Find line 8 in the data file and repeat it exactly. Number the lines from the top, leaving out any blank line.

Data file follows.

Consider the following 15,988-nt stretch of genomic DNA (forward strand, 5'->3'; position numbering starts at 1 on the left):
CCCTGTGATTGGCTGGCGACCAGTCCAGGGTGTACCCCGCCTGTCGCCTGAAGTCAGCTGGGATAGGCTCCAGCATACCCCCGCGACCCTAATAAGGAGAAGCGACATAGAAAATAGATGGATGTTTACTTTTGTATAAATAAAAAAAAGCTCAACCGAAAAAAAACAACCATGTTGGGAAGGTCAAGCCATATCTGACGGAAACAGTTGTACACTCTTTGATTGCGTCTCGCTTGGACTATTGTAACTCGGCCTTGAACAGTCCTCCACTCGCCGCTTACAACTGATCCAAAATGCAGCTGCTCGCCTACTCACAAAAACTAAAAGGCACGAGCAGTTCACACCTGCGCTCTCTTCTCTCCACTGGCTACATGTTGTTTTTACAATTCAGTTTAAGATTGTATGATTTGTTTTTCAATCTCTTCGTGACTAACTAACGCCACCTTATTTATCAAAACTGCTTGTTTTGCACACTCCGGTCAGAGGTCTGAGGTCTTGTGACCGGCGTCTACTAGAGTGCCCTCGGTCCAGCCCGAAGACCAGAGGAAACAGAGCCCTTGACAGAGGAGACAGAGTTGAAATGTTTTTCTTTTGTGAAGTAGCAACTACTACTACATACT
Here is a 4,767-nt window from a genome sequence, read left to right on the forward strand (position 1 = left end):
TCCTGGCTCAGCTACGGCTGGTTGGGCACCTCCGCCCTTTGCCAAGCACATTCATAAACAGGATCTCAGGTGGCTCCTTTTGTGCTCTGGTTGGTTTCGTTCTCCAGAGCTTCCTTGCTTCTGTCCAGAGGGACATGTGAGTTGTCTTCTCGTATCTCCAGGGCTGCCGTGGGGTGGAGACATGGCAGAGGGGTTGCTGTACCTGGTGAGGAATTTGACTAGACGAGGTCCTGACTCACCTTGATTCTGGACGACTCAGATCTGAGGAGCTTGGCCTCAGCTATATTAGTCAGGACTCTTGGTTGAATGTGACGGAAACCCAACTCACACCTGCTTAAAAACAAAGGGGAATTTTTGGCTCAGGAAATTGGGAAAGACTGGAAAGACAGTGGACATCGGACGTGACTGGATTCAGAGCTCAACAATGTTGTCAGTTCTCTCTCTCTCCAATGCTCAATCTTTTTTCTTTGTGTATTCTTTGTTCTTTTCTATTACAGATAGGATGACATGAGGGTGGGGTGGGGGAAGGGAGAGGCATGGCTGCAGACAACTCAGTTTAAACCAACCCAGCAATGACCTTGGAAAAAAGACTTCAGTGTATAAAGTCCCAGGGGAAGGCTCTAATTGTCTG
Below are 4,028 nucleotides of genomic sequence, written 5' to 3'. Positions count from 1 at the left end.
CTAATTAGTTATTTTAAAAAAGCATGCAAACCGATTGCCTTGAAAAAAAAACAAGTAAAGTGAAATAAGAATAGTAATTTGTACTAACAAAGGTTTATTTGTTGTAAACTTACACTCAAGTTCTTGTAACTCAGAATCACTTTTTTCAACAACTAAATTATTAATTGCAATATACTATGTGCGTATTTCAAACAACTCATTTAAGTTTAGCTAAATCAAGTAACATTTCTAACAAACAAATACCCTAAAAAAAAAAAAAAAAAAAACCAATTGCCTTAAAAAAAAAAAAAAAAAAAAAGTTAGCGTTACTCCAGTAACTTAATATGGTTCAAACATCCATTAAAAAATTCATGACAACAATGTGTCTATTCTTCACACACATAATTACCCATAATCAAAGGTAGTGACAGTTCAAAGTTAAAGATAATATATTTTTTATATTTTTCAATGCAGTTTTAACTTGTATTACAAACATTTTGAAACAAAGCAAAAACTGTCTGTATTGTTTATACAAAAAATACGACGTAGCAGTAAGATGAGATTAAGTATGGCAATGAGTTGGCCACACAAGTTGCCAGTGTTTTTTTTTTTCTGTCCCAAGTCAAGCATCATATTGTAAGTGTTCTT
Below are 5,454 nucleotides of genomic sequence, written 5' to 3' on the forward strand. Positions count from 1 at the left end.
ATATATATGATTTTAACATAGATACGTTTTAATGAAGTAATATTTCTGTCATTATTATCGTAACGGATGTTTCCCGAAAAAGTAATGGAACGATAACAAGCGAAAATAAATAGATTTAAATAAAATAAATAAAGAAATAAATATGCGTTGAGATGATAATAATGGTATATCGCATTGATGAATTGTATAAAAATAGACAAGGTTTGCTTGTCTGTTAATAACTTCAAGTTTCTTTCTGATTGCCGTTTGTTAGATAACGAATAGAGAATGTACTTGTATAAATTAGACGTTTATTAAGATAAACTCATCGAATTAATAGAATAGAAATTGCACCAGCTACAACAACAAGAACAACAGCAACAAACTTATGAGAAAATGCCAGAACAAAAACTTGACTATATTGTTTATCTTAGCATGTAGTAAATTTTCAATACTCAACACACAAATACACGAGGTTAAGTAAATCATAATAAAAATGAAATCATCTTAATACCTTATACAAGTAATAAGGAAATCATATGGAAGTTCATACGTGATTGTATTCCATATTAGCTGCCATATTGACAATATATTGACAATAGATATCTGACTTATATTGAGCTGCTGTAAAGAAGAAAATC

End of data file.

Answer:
ATATATATGATTTTAACATAGATACGTTTTAATGAAGTAATATTTCTGTCATTATTATCGTAACGGATGTTTCCCGAAAAAGTAATGGAACGATAACAAGCGAAAATAAATAGATTTAAATAAAATAAATAAAGAAATAAATATGCGTTGAGATGATAATAATGGTATATCGCATTGATGAATTGTATAAAAATAGACAAGGTTTGCTTGTCTGTTAATAACTTCAAGTTTCTTTCTGATTGCCGTTTGTTAGATAACGAATAGAGAATGTACTTGTATAAATTAGACGTTTATTAAGATAAACTCATCGAATTAATAGAATAGAAATTGCACCAGCTACAACAACAAGAACAACAGCAACAAACTTATGAGAAAATGCCAGAACAAAAACTTGACTATATTGTTTATCTTAGCATGTAGTAAATTTTCAATACTCAACACACAAATACACGAGGTTAAGTAAATCATAATAAAAATGAAATCATCTTAATACCTTATACAAGTAATAAGGAAATCATATGGAAGTTCATACGTGATTGTATTCCATATTAGCTGCCATATTGACAATATATTGACAATAGATATCTGACTTATATTGAGCTGCTGTAAAGAAGAAAATC